Of course, Privacy Shield still has many steps to take before it receives approval. If it were not approved, then companies – particularly small and medium enterprises – would lose out because of the time and resources that they have to put into alternative arrangements for data transfers.
But consumers also would lose out because they would have far less transparency into which companies are handling their data, the rules governing data transfers, and where to go to complain if they believe their rights are not being respected.
TDP: According to some observers, the new agreement won’t be sufficient to meet the concerns of the European Court of Justice. What is your opinion?
JB: It’s important to remember that the CJEU’s Schrems decision did not address national security surveillance practices in the United States. Rather, the case was based on the court’s concern that the European Commission’s adequacy decision in the year 2000 did not address U.S. privacy protections relating to national security surveillance.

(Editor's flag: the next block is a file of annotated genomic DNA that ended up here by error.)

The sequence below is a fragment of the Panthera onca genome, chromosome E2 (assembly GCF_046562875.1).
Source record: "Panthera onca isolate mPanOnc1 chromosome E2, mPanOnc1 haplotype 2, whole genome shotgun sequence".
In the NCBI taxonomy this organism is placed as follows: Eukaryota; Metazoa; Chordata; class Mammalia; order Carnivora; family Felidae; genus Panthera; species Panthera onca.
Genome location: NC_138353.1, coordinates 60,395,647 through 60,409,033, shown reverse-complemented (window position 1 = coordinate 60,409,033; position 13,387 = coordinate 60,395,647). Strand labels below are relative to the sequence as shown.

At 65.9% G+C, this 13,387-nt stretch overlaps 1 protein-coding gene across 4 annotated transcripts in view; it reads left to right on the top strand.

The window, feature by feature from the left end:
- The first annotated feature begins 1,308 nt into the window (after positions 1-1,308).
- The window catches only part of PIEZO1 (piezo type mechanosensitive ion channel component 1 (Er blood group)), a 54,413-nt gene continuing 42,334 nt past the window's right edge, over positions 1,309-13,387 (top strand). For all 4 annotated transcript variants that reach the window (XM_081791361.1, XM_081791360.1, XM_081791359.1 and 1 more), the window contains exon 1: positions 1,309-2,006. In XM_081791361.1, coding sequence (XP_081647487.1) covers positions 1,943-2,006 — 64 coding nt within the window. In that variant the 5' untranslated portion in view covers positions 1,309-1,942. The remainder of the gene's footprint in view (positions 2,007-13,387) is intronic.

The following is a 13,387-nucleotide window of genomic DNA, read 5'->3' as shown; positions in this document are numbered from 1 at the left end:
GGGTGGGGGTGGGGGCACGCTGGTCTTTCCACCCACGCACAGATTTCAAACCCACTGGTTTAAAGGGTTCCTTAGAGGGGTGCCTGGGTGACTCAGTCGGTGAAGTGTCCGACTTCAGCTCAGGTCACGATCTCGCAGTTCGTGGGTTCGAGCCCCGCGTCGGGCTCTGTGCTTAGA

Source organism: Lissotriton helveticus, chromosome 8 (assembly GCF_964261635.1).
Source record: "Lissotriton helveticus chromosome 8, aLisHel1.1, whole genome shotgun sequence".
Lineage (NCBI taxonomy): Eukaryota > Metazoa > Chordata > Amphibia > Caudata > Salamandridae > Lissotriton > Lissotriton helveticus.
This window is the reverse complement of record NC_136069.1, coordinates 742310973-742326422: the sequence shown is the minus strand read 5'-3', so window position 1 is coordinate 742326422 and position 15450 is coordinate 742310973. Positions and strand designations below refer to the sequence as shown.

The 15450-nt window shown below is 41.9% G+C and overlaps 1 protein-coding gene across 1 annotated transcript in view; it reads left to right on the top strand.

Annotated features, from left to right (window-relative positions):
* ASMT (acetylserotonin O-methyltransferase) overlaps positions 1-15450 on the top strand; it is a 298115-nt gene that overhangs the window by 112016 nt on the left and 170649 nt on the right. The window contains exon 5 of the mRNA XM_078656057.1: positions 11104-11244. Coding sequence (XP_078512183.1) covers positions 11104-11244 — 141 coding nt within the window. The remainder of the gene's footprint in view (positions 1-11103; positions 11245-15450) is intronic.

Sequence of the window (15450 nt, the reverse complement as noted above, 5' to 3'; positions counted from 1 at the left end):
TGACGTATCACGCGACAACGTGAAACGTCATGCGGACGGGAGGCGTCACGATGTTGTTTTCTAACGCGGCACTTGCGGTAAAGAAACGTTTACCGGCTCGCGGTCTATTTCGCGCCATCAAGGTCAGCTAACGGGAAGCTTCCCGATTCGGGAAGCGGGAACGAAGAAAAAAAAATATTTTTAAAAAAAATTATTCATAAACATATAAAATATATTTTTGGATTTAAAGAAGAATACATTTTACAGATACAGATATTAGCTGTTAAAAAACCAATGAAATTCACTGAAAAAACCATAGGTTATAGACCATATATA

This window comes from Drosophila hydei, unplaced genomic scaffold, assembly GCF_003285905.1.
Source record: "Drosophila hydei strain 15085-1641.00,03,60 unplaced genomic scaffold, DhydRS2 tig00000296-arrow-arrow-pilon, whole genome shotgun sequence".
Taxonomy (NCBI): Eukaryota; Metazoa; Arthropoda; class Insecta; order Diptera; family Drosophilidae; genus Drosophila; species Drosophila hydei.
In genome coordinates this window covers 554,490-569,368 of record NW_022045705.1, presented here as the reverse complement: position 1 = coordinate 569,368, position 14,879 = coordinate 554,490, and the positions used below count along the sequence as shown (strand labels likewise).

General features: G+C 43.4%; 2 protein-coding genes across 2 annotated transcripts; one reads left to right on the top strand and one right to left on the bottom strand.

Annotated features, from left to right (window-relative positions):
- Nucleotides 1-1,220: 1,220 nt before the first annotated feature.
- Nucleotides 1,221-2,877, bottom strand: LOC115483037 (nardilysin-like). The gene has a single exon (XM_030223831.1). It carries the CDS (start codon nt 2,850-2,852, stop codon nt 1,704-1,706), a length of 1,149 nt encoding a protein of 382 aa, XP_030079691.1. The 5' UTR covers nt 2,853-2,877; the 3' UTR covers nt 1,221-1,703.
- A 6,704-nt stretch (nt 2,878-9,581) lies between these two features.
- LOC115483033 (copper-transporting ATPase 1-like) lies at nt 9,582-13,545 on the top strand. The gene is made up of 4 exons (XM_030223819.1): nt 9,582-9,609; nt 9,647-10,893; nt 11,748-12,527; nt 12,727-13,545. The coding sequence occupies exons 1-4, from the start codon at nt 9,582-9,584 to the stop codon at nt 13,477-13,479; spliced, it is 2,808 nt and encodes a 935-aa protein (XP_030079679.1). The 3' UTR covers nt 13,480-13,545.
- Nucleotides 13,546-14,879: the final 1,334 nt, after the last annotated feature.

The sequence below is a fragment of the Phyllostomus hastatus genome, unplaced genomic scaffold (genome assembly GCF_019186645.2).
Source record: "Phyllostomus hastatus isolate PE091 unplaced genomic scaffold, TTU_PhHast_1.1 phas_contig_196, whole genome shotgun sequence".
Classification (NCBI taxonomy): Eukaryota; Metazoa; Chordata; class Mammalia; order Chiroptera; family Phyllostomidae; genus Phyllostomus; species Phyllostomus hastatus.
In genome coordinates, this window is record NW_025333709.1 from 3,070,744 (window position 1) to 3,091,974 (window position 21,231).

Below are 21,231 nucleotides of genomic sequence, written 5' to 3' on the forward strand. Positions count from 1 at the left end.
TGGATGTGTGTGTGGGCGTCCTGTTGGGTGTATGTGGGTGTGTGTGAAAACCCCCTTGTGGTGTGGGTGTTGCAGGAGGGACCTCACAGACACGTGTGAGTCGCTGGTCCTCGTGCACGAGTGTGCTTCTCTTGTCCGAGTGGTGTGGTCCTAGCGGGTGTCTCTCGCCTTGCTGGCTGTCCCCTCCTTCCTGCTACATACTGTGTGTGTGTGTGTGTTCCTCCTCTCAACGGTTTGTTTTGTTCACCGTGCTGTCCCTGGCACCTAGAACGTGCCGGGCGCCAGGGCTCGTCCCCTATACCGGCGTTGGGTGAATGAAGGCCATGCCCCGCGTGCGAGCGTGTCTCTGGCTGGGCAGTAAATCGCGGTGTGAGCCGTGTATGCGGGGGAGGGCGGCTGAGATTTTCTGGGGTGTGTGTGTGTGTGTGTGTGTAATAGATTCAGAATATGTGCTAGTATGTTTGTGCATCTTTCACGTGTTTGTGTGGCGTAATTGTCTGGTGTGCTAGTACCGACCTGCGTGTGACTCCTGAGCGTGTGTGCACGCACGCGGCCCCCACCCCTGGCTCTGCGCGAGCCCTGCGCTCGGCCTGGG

It is hard to say how the CJEU would have assessed a full, accurate record concerning surveillance practices and privacy protections in the United States, had those facts been before the court. In any event, the U.S. has enacted significant reforms since the Schrems case was referred to the CJEU, and the U.S. is making further commitments through Privacy Shield.
On the whole, I believe these protections meet the CJEU’s standard of “essential equivalence to the EU legal order”, but we will have to wait to see if Privacy Shield is challenged to know whether the CJEU agrees.
TDP: Is the GDPR going to widen the chasm between EU and US regulatory approaches to data protection? How the FTC is working on this issue?